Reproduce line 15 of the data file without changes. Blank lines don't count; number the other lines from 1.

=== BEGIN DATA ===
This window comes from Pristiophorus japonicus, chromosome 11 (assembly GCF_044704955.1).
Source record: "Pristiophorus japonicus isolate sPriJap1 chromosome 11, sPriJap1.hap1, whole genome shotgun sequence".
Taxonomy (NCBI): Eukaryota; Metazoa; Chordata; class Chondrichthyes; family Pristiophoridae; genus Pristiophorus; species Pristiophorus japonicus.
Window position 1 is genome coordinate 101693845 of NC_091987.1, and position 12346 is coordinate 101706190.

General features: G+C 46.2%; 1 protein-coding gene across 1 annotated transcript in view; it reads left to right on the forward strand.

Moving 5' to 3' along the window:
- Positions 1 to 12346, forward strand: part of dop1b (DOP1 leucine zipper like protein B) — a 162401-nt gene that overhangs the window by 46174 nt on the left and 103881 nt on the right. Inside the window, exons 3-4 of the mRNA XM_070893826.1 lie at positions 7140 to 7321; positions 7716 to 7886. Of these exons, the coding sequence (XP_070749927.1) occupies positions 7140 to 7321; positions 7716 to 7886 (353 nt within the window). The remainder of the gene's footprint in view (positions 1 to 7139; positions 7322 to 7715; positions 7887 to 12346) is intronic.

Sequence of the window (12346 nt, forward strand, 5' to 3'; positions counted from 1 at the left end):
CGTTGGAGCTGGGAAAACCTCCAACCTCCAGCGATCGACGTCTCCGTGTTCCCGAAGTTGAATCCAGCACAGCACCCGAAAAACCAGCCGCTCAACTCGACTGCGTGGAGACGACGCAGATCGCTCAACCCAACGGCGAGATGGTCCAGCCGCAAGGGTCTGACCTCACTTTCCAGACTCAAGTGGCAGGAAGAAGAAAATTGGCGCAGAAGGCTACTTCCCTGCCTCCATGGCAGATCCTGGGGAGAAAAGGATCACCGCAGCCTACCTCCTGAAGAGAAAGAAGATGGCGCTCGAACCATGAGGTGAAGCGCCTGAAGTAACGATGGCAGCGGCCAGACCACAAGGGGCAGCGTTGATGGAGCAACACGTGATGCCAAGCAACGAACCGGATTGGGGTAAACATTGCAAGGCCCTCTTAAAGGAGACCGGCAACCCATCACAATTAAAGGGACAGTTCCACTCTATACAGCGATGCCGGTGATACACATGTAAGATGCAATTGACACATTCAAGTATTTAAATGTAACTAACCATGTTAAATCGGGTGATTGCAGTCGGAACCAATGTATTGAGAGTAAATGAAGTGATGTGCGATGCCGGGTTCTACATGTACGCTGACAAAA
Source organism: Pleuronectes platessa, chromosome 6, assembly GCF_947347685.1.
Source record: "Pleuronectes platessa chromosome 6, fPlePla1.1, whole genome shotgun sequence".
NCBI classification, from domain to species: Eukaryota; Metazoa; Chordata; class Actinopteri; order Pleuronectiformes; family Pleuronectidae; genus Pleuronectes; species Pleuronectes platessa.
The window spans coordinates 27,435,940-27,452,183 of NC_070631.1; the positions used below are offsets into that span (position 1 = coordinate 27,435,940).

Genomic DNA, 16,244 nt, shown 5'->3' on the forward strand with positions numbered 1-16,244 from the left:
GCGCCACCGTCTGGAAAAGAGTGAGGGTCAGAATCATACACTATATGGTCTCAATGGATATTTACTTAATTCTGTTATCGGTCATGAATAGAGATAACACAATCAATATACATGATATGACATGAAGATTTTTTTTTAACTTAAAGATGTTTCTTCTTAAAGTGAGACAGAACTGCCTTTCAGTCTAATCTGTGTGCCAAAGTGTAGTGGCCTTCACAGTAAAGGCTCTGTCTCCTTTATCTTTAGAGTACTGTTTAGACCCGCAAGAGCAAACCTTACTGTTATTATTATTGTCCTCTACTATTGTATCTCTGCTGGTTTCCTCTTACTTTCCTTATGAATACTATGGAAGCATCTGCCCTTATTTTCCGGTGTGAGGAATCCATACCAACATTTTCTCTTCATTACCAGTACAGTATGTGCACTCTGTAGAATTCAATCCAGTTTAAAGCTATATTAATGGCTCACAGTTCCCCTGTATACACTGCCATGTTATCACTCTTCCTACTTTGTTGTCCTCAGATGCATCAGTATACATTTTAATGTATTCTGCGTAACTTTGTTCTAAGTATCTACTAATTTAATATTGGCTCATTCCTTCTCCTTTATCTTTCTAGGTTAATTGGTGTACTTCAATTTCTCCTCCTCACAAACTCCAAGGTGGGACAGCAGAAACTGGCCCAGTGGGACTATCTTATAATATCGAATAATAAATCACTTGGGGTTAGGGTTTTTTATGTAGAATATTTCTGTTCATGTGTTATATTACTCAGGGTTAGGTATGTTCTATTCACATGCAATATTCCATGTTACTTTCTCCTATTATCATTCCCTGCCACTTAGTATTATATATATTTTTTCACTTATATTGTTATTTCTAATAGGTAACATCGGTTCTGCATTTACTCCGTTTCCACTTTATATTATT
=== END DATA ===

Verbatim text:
GCGCCACCGTCTGGAAAAGAGTGAGGGTCAGAATCATACACTATATGGTCTCAATGGATATTTACTTAATTCTGTTATCGGTCATGAATAGAGATAACACAATCAATATACATGATATGACATGAAGATTTTTTTTTAACTTAAAGATGTTTCTTCTTAAAGTGAGACAGAACTGCCTTTCAGTCTAATCTGTGTGCCAAAGTGTAGTGGCCTTCACAGTAAAGGCTCTGTCTCCTTTATCTTTAGAGTACTGTTTAGACCCGCAAGAGCAAACCTTACTGTTATTATTATTGTCCTCTACTATTGTATCTCTGCTGGTTTCCTCTTACTTTCCTTATGAATACTATGGAAGCATCTGCCCTTATTTTCCGGTGTGAGGAATCCATACCAACATTTTCTCTTCATTACCAGTACAGTATGTGCACTCTGTAGAATTCAATCCAGTTTAAAGCTATATTAATGGCTCACAGTTCCCCTGTATACACTGCCATGTTATCACTCTTCCTACTTTGTTGTCCTCAGATGCATCAGTATACATTTTAATGTATTCTGCGTAACTTTGTTCTAAGTATCTACTAATTTAATATTGGCTCATTCCTTCTCCTTTATCTTTCTAGGTTAATTGGTGTACTTCAATTTCTCCTCCTCACAAACTCCAAGGTGGGACAGCAGAAACTGGCCCAGTGGGACTATCTTATAATATCGAATAATAAATCACTTGGGGTTAGGGTTTTTTATGTAGAATATTTCTGTTCATGTGTTATATTACTCAGGGTTAGGTATGTTCTATTCACATGCAATATTCCATGTTACTTTCTCCTATTATCATTCCCTGCCACTTAGTATTATATATATTTTTTCACTTATATTGTTATTTCTAATAGGTAACATCGGTTCTGCATTTACTCCGTTTCCACTTTATATTATT